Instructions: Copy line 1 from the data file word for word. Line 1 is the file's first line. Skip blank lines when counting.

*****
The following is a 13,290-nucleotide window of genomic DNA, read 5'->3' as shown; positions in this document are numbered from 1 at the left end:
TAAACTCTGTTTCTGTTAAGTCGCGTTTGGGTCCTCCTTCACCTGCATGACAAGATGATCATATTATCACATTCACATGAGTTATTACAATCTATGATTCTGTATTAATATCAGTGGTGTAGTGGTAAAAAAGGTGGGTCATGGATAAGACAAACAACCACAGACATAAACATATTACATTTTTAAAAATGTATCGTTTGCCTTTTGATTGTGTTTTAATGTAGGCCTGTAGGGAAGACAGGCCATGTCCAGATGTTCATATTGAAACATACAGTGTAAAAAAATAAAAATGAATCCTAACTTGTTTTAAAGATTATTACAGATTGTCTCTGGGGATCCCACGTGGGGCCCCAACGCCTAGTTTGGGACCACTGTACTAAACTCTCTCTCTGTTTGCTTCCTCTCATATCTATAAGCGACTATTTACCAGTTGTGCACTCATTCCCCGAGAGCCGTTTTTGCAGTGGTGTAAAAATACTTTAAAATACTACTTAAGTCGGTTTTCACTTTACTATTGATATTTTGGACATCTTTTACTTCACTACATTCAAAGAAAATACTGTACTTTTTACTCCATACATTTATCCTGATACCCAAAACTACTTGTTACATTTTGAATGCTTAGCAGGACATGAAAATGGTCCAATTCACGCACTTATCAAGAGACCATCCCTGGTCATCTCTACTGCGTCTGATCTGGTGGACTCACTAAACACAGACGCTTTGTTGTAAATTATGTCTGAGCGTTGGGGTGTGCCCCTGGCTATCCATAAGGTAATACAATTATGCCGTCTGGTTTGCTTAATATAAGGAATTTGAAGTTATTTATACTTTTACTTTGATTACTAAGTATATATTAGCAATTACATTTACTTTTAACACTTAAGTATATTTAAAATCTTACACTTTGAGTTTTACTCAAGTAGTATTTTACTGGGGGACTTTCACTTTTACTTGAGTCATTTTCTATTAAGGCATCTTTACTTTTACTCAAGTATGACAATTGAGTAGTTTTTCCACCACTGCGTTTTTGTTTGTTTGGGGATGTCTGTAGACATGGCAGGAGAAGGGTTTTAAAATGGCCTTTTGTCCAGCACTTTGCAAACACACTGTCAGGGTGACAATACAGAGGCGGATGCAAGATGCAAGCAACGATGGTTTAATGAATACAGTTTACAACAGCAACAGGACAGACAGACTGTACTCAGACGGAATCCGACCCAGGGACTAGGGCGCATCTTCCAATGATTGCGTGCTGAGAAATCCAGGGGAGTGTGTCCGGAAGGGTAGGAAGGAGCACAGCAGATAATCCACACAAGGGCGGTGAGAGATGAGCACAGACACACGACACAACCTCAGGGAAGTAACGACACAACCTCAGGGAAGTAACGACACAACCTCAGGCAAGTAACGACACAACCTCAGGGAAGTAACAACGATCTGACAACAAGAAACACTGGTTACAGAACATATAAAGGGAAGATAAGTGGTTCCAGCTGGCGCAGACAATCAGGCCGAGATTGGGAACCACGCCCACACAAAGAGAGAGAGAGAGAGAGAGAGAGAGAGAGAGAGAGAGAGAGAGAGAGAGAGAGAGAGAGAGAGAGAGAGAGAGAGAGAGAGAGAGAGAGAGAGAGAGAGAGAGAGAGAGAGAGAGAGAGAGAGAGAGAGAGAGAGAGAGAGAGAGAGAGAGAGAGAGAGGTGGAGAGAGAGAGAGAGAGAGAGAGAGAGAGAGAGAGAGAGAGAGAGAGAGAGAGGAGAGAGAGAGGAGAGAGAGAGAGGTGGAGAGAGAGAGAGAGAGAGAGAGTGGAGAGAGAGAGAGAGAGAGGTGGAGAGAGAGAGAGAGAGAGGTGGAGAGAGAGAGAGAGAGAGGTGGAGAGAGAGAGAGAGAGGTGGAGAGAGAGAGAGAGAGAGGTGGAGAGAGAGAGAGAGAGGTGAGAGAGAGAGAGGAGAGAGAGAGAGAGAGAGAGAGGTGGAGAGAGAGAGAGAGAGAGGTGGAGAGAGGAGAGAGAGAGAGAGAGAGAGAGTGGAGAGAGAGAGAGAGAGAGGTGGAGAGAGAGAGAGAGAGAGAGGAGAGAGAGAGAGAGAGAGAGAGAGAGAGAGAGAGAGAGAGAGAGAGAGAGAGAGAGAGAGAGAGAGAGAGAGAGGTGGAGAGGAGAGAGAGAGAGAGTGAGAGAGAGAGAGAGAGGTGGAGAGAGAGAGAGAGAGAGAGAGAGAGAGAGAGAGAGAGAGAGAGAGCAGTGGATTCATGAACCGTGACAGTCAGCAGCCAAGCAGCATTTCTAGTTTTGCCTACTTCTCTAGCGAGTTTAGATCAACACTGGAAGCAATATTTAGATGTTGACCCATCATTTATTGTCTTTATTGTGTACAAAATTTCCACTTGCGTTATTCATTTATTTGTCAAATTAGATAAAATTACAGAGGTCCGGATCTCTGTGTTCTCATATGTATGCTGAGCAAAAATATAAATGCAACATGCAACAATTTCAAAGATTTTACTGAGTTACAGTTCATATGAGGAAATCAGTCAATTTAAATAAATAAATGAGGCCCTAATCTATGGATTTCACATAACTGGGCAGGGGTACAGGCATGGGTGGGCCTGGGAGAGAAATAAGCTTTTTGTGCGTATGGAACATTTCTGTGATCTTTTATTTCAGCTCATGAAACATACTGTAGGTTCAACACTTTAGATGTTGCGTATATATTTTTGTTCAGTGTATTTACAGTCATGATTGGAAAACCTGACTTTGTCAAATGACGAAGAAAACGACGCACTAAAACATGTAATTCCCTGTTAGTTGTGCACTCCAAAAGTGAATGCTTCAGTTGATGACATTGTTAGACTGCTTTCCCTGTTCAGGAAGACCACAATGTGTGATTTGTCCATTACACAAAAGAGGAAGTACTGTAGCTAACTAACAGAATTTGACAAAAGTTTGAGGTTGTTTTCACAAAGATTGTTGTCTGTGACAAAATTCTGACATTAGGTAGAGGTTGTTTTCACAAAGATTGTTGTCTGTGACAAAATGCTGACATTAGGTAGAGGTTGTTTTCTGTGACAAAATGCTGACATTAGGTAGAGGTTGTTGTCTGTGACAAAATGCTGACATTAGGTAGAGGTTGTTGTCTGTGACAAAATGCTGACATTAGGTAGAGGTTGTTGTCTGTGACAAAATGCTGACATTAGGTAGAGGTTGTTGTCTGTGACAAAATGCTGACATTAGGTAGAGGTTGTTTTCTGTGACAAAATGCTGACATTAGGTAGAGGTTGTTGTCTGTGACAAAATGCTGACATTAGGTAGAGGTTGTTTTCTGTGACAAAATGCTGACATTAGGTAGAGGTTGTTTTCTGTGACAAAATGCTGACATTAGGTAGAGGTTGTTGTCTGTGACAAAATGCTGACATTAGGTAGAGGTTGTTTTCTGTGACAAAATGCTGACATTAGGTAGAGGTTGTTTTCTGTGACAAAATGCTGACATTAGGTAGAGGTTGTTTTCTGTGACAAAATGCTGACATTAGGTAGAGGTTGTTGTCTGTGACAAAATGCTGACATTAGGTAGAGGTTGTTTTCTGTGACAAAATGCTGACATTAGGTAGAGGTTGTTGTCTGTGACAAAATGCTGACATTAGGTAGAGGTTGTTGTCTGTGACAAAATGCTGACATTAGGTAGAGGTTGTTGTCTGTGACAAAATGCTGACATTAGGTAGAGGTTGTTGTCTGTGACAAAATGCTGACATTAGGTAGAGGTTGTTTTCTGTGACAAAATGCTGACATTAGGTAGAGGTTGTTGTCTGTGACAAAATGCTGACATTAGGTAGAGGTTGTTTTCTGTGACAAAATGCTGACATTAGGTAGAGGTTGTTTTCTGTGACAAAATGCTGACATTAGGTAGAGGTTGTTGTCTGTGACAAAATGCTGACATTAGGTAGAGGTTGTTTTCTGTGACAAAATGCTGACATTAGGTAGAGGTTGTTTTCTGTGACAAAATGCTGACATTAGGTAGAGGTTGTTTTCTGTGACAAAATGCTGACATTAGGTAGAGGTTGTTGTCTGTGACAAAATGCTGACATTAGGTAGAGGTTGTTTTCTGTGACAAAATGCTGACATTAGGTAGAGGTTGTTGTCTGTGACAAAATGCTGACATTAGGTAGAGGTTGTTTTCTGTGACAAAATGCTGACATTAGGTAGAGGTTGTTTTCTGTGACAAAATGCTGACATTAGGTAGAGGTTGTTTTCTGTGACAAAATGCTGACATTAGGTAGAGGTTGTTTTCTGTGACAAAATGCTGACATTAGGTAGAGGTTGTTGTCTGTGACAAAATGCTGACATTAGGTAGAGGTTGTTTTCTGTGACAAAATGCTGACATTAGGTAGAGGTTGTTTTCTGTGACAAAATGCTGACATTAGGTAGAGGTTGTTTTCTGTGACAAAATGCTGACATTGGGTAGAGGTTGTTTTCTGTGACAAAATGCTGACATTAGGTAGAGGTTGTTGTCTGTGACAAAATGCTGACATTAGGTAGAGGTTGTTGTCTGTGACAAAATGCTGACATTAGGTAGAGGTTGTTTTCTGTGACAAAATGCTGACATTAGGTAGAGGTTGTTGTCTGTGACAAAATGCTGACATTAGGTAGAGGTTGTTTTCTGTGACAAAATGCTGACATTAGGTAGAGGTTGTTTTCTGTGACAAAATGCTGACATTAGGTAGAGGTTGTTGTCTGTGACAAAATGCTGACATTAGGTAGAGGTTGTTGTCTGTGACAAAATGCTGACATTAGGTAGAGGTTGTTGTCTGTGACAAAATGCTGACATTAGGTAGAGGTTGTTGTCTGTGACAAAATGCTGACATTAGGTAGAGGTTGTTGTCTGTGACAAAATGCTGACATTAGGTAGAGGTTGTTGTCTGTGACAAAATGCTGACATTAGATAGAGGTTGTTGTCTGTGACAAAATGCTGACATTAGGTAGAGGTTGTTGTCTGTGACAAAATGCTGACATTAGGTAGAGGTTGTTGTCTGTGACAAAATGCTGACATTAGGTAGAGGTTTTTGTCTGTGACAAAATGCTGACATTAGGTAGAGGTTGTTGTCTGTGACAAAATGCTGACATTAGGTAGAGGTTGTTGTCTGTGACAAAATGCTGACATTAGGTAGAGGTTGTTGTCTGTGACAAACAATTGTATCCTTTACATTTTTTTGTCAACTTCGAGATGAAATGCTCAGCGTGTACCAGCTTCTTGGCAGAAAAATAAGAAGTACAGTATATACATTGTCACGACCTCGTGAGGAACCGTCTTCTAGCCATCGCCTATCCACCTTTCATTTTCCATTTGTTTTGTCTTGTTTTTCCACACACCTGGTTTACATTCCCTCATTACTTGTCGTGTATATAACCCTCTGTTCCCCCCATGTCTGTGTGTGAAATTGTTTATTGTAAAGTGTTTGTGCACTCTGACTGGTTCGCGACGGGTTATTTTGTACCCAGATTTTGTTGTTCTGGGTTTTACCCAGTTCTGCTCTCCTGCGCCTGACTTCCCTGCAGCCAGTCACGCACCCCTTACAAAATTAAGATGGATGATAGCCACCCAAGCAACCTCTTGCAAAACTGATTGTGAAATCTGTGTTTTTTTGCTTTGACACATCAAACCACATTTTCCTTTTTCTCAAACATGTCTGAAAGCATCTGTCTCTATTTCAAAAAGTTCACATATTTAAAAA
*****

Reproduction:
The following is a 13,290-nucleotide window of genomic DNA, read 5'->3' as shown; positions in this document are numbered from 1 at the left end: